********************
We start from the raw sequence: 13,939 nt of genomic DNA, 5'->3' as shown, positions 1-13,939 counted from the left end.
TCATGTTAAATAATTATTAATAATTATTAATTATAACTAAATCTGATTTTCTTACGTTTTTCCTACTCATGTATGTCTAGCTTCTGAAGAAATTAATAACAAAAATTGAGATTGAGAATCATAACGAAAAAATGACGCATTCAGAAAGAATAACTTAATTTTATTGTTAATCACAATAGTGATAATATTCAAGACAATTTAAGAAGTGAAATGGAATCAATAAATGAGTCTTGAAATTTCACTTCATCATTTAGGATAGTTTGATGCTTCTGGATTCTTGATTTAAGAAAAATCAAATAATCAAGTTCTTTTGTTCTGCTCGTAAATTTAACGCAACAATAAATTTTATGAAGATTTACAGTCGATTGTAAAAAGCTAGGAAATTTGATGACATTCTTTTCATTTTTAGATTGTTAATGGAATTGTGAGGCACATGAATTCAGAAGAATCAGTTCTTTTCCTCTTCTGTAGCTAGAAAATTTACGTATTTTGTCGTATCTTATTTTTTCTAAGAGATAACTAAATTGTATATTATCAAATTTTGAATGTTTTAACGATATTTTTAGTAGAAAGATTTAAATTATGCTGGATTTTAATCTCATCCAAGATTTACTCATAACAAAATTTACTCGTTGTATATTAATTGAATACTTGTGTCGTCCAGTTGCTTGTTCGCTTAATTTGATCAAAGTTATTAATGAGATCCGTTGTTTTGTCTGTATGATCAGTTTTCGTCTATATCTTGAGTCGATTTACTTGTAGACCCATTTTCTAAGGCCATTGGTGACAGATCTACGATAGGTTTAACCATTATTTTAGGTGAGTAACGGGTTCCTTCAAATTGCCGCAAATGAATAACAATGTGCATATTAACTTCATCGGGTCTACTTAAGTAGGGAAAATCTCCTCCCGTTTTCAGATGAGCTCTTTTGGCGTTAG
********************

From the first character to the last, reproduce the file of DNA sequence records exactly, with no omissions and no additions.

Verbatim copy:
We start from the raw sequence: 13,939 nt of genomic DNA, 5'->3' as shown, positions 1-13,939 counted from the left end.
TCATGTTAAATAATTATTAATAATTATTAATTATAACTAAATCTGATTTTCTTACGTTTTTCCTACTCATGTATGTCTAGCTTCTGAAGAAATTAATAACAAAAATTGAGATTGAGAATCATAACGAAAAAATGACGCATTCAGAAAGAATAACTTAATTTTATTGTTAATCACAATAGTGATAATATTCAAGACAATTTAAGAAGTGAAATGGAATCAATAAATGAGTCTTGAAATTTCACTTCATCATTTAGGATAGTTTGATGCTTCTGGATTCTTGATTTAAGAAAAATCAAATAATCAAGTTCTTTTGTTCTGCTCGTAAATTTAACGCAACAATAAATTTTATGAAGATTTACAGTCGATTGTAAAAAGCTAGGAAATTTGATGACATTCTTTTCATTTTTAGATTGTTAATGGAATTGTGAGGCACATGAATTCAGAAGAATCAGTTCTTTTCCTCTTCTGTAGCTAGAAAATTTACGTATTTTGTCGTATCTTATTTTTTCTAAGAGATAACTAAATTGTATATTATCAAATTTTGAATGTTTTAACGATATTTTTAGTAGAAAGATTTAAATTATGCTGGATTTTAATCTCATCCAAGATTTACTCATAACAAAATTTACTCGTTGTATATTAATTGAATACTTGTGTCGTCCAGTTGCTTGTTCGCTTAATTTGATCAAAGTTATTAATGAGATCCGTTGTTTTGTCTGTATGATCAGTTTTCGTCTATATCTTGAGTCGATTTACTTGTAGACCCATTTTCTAAGGCCATTGGTGACAGATCTACGATAGGTTTAACCATTATTTTAGGTGAGTAACGGGTTCCTTCAAATTGCCGCAAATGAATAACAATGTGCATATTAACTTCATCGGGTCTACTTAAGTAGGGAAAATCTCCTCCCGTTTTCAGATGAGCTCTTTTGGCGTTAG